Thursday, February 1, 2024

1000 Books Project 2024 - The Moonstone Discussion One

If you are not reading along, be aware of potential spoilers ahead.

I wasn't sure what to expect upon beginning this book. I have read The Woman in White, which I loved. But this book takes an entirely different tone. I'm reminded of Agatha Christie and other similar mystery authors. I can easily see that Collins could have been influential for many mystery authors. Sergeant Cuff reminded me of a Hercule Poirot/Detective Columbo mashup. His whistling of "The Last Rose of Summer" reminded me of a tactic used by many a detective to "throw them off the scent" so to speak, though Mr. Betteredge seems to have thought of it as more of a tell, indicating that Cuff has had a breakthrough. Maybe it was that too.

I have to mention a couple of passages that make this very indicative of the time it was written. 

In Chapter IV, Mr. Betteredge is speaking with Rosanna and, as she was sitting beside him, his thought was "When you want to comfort a woman by the shortest way, take her on your knee. I thought of this golden rule." Um, that certainly wouldn't fly in this day and age. I know he's a kindly older gentleman, but still. It seems it would be odd to have someone sit on your lap that was not your daughter. As I said, a sign of the time this book was written.

This one was a doozy. In Chapter XVII, Penelope asks her father (Betteredge) to speak with Rosanna. His inner thought again..."But it is a maxim of mine that men (being superior creatures) are bound to improve women..if they can. When a woman wants me to do anything (my daughter, or not, it doesn't matter), I always insist on knowing why. The oftener you make them rummage their own minds for a reason, the more manageable you will find them in all the relations of life. It isn't their fault (poor wretches!) that they act first and think afterwards; it's the fault of the fools who humour them." In my experience, men act first and think afterwards, but I digress. No wonder it took so long to get the right to vote when men had this kind of attitude toward us. Sadly, there are some who would love to go back to this (and some women who wouldn't even care..egads!). Poor wretches indeed! Ugh.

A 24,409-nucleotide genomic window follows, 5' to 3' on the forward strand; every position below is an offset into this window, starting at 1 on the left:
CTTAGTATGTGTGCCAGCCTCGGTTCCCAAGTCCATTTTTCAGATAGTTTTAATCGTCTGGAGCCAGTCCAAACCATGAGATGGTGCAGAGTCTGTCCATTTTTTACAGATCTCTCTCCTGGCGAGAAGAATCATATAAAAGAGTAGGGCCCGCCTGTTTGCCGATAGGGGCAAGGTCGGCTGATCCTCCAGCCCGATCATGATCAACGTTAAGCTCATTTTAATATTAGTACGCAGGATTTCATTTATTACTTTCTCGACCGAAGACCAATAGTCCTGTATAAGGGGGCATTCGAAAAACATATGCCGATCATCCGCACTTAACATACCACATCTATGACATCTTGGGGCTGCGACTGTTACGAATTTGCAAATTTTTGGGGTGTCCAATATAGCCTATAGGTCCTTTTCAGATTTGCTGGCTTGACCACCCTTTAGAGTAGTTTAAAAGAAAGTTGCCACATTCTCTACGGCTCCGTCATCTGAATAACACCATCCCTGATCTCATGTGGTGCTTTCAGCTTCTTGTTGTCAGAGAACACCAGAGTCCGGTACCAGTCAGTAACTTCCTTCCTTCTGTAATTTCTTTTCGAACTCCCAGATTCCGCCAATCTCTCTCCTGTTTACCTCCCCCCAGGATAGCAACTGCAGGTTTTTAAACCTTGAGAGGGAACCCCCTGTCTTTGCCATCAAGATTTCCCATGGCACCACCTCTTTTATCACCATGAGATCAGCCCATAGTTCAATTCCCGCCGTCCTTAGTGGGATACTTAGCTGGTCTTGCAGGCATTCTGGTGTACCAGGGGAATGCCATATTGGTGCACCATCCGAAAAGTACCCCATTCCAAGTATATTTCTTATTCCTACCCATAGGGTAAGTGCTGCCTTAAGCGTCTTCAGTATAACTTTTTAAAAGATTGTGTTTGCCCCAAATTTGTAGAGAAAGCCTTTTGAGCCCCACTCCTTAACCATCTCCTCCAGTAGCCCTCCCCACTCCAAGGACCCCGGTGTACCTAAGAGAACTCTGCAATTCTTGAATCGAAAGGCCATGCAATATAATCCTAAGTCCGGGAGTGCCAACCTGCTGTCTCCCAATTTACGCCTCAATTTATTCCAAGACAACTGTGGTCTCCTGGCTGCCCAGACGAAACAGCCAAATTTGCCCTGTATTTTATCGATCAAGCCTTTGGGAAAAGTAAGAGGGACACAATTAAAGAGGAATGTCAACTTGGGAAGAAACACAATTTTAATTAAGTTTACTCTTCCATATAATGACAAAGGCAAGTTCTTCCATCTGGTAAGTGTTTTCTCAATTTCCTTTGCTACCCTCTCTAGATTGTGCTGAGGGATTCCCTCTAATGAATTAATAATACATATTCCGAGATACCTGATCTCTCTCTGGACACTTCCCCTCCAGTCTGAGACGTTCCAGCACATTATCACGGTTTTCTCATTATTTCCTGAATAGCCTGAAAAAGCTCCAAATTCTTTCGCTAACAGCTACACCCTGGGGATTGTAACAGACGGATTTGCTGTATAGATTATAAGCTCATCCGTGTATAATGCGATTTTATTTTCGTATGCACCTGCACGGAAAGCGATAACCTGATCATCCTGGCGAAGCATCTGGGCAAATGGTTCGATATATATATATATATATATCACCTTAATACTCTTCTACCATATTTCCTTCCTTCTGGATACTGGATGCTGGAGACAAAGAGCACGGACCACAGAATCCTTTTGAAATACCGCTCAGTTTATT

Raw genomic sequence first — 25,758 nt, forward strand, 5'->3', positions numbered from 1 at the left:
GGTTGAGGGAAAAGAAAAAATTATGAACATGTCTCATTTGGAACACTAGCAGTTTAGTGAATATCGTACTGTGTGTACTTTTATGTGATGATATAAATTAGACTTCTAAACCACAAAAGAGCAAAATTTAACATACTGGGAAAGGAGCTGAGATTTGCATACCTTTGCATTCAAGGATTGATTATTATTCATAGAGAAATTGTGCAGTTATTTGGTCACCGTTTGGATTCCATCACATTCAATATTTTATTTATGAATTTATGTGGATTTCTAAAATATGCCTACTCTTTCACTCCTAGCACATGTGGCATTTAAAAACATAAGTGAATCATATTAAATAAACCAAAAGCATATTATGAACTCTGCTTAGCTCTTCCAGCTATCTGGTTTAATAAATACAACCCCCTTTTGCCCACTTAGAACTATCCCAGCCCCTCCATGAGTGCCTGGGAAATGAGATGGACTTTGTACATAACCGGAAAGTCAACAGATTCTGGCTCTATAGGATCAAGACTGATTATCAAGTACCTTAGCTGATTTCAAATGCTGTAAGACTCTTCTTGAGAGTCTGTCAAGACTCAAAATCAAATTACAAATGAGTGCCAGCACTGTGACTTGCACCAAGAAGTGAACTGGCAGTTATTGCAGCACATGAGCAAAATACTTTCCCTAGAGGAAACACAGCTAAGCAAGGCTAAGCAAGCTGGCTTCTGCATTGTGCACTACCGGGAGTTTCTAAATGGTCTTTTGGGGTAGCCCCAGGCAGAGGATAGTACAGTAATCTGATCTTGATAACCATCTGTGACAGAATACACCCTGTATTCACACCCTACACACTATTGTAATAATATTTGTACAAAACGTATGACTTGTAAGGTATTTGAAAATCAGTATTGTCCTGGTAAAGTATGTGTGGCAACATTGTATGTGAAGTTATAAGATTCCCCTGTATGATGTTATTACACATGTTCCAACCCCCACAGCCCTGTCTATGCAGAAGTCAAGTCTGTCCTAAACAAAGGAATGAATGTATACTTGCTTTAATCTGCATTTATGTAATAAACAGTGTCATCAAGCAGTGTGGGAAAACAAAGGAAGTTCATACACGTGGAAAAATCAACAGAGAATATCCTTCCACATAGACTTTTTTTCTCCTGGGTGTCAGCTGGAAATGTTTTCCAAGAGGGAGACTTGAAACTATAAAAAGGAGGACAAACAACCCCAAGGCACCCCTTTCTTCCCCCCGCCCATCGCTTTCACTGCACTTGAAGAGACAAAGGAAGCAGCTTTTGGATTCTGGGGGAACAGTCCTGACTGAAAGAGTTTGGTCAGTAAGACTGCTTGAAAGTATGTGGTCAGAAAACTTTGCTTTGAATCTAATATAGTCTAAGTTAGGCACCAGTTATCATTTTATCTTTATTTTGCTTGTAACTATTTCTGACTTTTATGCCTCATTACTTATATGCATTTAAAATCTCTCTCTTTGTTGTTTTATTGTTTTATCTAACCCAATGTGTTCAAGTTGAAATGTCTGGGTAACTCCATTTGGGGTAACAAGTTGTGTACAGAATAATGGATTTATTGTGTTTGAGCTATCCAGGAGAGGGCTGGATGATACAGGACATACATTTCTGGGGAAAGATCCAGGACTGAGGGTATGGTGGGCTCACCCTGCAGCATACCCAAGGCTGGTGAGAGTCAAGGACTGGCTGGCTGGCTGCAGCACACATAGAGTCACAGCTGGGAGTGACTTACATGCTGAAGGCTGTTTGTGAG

Now that my outrage is out of the way. Ha! I will just say that this is a first rate mystery and I can't wait to read the next section. 

What did you think of the first section? Share any and all thoughts in the comments.

Here is the reading schedule if you need to reference it again. (Click link and scroll down)
I'll be back on February 29 with the next discussion post.

1 comment:

  1. I read this book quite a number of years ago, and I admired its role as a proto- detective novel, but didn't find it as riveting as The Woman in White, which is also a mystery but in the Gothic sensational genre. Your characterization of Sergeant Cuff (Poirot/Columbo) sounds spot on! I'm glad it was Betteredge rather than Cuff who made those thought bloopers about women! Will be nice to read your reactions as you read on.


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